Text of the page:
- Avoid being attacked by snakes, scorpions, and one particularly violent rooster
- Plant vegetables and tend our acre of land
- Make hundreds of tamales during the Christmas season
I did not think my peers could relate to these experiences (or would even want to), so I hid myself.
Take this one time when I was sitting with a group of students who were comparing colleges. Rice, Harvard, Stanford; it all felt pretentious, but what did I know? This wasn’t my world. So, I listened and finally said, “well, community college is just as good, right?” In retrospect, if you had to compare schools based on resume appeal and professor experience, that was a silly thing to say. But my thought was, if you had to choose between no education and affordable education, the answer was clear. Not to mention, many of my high school peers were attending Victoria College for two years, then switching to the University of Houston-Victoria or another four-year college. Their path to success was just as valid, right?
Big mistake. The guy across from me laughed incredulously and said, no, there’s no comparison, the arrogance dripping from his words. College was an uphill battle, but fortunately, my parents eventually saw me graduate.
How to Attend College Without Feeling Guilty & Hiding Yourself Away
That’s a bit of a tall order; you’re going to feel all the feelings, and you definitely shouldn’t bottle them in. Here’s my advice:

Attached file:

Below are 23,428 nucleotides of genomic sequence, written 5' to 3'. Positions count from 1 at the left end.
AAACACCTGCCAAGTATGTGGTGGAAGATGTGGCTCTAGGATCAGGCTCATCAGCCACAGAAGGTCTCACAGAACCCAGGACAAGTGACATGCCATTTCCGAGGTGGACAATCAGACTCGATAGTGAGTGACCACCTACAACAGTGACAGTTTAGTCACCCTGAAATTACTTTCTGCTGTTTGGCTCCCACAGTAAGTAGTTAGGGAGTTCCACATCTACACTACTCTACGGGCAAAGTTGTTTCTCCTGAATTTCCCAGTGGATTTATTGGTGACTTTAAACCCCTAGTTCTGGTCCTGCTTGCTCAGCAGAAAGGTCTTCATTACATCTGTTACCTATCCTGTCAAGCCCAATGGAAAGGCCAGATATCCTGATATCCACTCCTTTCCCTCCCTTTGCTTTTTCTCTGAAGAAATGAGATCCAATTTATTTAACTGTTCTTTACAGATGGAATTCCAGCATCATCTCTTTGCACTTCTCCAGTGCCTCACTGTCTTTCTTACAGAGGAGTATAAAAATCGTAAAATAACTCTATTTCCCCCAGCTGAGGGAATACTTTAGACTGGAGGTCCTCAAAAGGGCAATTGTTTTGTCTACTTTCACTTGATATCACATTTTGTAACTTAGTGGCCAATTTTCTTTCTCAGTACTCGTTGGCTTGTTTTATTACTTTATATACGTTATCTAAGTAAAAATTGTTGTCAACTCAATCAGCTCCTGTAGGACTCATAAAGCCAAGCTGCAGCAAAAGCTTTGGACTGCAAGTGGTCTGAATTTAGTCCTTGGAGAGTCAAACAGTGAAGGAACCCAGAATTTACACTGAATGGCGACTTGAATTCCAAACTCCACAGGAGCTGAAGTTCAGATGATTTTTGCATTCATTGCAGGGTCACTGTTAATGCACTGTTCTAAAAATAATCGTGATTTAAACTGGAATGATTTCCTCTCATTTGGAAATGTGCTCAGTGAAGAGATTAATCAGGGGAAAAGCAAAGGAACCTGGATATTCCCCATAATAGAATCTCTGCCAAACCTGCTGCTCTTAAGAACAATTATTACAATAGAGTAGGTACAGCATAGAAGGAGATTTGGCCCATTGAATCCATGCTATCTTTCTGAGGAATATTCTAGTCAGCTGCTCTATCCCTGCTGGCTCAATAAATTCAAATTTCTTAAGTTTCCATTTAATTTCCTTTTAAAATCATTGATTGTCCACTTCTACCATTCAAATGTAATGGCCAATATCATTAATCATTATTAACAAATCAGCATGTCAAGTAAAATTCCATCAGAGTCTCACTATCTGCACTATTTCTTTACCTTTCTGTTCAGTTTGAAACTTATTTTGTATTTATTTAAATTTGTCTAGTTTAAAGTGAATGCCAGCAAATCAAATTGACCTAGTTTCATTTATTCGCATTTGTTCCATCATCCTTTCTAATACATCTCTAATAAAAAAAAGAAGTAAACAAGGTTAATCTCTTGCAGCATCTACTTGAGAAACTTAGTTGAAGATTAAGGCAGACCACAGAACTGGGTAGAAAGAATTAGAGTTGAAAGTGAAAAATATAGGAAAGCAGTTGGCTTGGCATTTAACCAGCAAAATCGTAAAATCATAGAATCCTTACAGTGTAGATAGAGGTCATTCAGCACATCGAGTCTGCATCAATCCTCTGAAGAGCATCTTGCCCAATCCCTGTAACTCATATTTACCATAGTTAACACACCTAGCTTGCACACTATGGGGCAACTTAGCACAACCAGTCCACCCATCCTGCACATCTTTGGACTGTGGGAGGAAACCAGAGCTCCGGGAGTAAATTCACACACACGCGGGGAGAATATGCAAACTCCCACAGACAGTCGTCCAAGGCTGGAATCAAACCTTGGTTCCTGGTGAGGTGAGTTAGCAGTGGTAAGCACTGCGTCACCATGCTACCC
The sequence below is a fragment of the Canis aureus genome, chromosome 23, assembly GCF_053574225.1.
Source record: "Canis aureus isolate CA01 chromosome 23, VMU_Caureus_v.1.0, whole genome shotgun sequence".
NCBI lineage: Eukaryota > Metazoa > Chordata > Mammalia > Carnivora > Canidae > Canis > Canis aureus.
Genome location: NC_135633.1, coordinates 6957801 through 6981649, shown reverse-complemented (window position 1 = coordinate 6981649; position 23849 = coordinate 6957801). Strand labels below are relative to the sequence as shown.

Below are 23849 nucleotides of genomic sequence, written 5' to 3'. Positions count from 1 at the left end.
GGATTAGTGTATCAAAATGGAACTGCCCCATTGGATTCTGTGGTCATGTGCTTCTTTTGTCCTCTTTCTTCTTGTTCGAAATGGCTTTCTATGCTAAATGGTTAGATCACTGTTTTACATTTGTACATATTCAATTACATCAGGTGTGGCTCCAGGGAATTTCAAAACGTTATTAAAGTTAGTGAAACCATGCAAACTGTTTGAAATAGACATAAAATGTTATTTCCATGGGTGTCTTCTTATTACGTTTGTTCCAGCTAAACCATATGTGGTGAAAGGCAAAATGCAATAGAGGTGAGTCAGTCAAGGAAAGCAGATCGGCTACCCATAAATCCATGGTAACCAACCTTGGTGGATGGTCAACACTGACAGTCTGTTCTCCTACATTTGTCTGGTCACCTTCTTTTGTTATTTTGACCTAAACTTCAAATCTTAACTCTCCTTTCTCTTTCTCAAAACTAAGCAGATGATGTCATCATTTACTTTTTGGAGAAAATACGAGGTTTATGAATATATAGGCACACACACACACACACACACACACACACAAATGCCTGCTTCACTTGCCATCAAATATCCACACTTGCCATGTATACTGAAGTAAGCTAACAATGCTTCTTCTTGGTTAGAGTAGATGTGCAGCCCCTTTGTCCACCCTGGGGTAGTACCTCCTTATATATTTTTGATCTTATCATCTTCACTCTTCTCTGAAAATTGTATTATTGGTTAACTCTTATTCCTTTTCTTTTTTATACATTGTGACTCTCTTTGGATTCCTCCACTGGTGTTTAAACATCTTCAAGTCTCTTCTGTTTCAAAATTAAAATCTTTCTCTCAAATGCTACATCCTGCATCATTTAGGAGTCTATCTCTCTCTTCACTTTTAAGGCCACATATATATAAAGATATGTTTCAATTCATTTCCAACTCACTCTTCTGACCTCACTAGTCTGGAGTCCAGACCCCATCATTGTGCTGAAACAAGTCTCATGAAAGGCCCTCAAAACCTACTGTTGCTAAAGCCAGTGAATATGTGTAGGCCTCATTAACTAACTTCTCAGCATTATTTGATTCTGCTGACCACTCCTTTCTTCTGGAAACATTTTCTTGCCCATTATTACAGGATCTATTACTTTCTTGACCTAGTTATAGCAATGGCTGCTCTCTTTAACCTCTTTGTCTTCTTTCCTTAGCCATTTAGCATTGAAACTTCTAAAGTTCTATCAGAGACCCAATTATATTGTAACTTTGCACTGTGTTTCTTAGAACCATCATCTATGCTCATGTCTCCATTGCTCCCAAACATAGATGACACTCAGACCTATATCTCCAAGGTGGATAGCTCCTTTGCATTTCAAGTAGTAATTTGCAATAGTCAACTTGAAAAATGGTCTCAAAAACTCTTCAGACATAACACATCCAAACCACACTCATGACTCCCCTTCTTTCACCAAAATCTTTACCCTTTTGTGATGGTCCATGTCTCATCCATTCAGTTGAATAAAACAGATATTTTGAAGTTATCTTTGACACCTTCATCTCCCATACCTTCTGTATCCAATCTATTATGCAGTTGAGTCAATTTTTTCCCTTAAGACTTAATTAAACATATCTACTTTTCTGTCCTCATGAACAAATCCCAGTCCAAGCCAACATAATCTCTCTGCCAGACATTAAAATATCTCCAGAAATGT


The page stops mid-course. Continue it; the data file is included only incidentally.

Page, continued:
- Talk to people: Don’t hole up in your room like a hermit, only emerging for food and classes. If I could go back, I would have reached out more, gotten more involved with the Hispanic Association for Cultural Enrichment at Rice (HACER), and attended more than one meeting of the QuestBridge scholars. Talk to others about your struggles and be vulnerable. You are not alone.
- Be selfish: Yes, that’s right. I’m giving you permission to be unapologetically successful and focus your energy on yourself. Of course, in emergency and important situations, be there for others, but feel free to put your classes, dreams, and self-care first. Strike a balance you can live with and don’t look back.
- Know that imposter syndrome is a b*tch: Remember, you are here by merit and the kindness of your community. Who cares if the application or scholarship fine print says “marginalized”? You worked hard, as did the people who taught you, you took a chance when applying, and now you’re ready to kick butt and take names. All of us need help from time to time, so when it comes, don’t be ashamed.
Finally, know that you have nothing to hide: not your family, your people, or yourself.
The National Suicide Prevention Lifeline provides 24/7, free and confidential support via phone or chat for people in distress, resources for you or your loved ones, and best practices for professionals. Call at 1-800-273-TALK (8255) or visit http://suicidepreventionlifeline.org.
Correction: A previous version of this article named Society of Latino Alumni of Rice (SOLAR) instead of Hispanic Association for Cultural Enrichment at Rice (HACER) as the Latinx group for current Rice students.